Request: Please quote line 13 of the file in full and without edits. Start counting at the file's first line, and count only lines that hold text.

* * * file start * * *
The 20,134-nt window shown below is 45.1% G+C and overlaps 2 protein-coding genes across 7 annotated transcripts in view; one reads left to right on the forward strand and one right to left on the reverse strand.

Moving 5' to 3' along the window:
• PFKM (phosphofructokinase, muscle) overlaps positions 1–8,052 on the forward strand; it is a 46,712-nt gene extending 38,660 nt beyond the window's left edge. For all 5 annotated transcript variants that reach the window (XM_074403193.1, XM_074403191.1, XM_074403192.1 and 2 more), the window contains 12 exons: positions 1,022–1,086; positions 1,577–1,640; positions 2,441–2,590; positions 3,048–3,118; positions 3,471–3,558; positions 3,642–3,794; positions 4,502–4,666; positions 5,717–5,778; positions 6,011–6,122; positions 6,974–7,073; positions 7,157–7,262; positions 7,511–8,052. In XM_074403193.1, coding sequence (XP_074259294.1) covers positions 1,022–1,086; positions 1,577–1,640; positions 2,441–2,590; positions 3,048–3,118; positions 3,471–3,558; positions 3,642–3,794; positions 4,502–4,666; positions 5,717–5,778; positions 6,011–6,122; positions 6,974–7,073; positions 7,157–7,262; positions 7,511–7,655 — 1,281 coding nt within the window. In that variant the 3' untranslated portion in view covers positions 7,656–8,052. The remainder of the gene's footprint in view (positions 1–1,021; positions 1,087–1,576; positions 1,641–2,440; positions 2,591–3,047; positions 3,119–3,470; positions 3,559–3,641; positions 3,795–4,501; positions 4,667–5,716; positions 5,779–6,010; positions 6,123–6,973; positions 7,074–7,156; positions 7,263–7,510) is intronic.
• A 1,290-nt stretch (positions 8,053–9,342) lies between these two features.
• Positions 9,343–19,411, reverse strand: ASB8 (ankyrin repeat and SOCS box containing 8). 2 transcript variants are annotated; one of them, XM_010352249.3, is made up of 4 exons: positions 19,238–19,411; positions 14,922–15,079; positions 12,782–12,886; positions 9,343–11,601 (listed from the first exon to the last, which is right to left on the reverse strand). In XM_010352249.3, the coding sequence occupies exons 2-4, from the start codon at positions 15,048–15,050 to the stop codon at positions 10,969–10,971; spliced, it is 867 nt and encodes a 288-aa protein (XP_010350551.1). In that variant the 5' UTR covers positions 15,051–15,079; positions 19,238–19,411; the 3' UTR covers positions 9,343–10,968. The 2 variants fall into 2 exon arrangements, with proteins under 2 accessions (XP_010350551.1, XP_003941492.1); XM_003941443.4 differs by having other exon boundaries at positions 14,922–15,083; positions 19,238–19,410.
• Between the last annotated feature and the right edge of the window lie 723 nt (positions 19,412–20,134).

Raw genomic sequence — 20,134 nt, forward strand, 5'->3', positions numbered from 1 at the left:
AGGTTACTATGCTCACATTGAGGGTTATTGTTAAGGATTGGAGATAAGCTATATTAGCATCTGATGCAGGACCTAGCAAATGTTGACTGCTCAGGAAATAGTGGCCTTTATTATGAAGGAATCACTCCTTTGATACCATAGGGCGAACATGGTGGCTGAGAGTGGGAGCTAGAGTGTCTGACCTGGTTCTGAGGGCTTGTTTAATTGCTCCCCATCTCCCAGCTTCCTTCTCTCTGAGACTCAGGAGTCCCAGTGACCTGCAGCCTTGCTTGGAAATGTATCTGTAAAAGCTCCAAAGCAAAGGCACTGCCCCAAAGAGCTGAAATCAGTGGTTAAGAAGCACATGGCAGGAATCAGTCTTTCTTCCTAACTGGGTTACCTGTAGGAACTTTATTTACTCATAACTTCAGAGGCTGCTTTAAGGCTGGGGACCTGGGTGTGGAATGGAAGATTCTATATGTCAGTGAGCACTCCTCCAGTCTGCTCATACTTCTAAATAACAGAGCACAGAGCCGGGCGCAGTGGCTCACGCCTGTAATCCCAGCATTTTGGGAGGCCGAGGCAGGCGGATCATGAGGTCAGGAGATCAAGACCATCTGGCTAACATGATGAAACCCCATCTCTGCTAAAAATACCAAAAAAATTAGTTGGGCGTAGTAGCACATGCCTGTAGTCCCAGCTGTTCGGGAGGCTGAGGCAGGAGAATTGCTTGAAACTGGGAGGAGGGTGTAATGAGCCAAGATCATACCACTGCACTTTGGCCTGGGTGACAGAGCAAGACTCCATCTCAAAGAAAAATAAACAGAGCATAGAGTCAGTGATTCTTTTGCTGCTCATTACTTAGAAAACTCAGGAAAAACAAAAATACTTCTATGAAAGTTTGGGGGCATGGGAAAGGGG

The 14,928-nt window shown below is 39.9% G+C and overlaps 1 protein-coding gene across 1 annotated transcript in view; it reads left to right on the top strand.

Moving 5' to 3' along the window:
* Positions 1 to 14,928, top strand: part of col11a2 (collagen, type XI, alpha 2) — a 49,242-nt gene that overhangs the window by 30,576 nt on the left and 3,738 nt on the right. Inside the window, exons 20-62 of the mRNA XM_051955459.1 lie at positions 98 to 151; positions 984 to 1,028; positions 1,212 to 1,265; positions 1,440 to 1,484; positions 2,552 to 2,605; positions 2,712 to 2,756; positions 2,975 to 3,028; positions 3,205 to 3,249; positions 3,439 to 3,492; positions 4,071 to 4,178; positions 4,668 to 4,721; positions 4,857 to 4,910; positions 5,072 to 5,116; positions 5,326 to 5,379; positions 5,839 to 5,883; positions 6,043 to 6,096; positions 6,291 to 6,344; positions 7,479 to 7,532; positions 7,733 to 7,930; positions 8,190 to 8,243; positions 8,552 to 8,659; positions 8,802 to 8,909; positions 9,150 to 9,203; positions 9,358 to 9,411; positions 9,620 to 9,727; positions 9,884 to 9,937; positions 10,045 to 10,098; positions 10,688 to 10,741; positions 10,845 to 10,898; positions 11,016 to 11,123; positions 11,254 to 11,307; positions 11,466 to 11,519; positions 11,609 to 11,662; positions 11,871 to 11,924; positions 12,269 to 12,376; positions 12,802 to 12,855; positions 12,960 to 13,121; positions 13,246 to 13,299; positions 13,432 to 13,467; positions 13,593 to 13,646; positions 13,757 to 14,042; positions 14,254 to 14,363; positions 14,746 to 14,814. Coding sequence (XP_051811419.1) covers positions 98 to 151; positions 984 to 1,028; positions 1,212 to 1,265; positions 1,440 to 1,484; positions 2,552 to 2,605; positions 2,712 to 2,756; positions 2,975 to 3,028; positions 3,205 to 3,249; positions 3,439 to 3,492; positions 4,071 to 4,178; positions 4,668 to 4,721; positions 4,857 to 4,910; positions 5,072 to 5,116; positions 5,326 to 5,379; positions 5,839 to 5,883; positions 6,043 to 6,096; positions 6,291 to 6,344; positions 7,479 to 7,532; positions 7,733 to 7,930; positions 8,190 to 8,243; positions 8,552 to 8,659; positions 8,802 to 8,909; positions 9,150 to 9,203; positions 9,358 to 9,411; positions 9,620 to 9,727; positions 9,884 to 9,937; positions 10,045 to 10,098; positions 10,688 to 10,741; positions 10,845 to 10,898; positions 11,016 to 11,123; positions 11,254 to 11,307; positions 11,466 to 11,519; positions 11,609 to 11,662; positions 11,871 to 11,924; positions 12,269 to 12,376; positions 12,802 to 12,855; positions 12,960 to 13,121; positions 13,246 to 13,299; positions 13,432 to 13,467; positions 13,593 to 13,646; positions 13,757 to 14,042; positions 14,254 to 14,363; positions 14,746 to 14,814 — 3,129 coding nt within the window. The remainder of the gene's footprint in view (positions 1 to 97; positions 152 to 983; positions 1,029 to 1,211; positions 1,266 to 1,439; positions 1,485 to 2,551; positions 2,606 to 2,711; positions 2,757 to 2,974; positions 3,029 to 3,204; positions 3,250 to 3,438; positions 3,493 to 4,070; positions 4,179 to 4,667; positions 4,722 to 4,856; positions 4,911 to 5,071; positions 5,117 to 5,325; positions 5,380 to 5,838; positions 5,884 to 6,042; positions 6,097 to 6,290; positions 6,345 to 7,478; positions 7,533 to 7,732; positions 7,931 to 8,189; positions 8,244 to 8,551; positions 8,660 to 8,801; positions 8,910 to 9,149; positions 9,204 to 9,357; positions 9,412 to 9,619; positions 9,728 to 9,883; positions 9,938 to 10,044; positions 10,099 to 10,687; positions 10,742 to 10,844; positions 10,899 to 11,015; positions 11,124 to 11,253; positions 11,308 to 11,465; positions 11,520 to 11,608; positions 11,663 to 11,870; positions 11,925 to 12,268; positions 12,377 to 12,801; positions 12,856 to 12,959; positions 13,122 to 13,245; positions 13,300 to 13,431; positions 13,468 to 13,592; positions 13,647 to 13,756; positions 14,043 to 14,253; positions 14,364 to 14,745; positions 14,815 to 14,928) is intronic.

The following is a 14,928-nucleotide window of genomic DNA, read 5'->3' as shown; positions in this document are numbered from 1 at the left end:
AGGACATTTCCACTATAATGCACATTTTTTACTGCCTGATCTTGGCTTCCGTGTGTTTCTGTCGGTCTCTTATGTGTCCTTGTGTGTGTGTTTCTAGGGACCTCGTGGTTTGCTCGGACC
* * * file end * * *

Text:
AGGACATTTCCACTATAATGCACATTTTTTACTGCCTGATCTTGGCTTCCGTGTGTTTCTGTCGGTCTCTTATGTGTCCTTGTGTGTGTGTTTCTAGGGACCTCGTGGTTTGCTCGGACC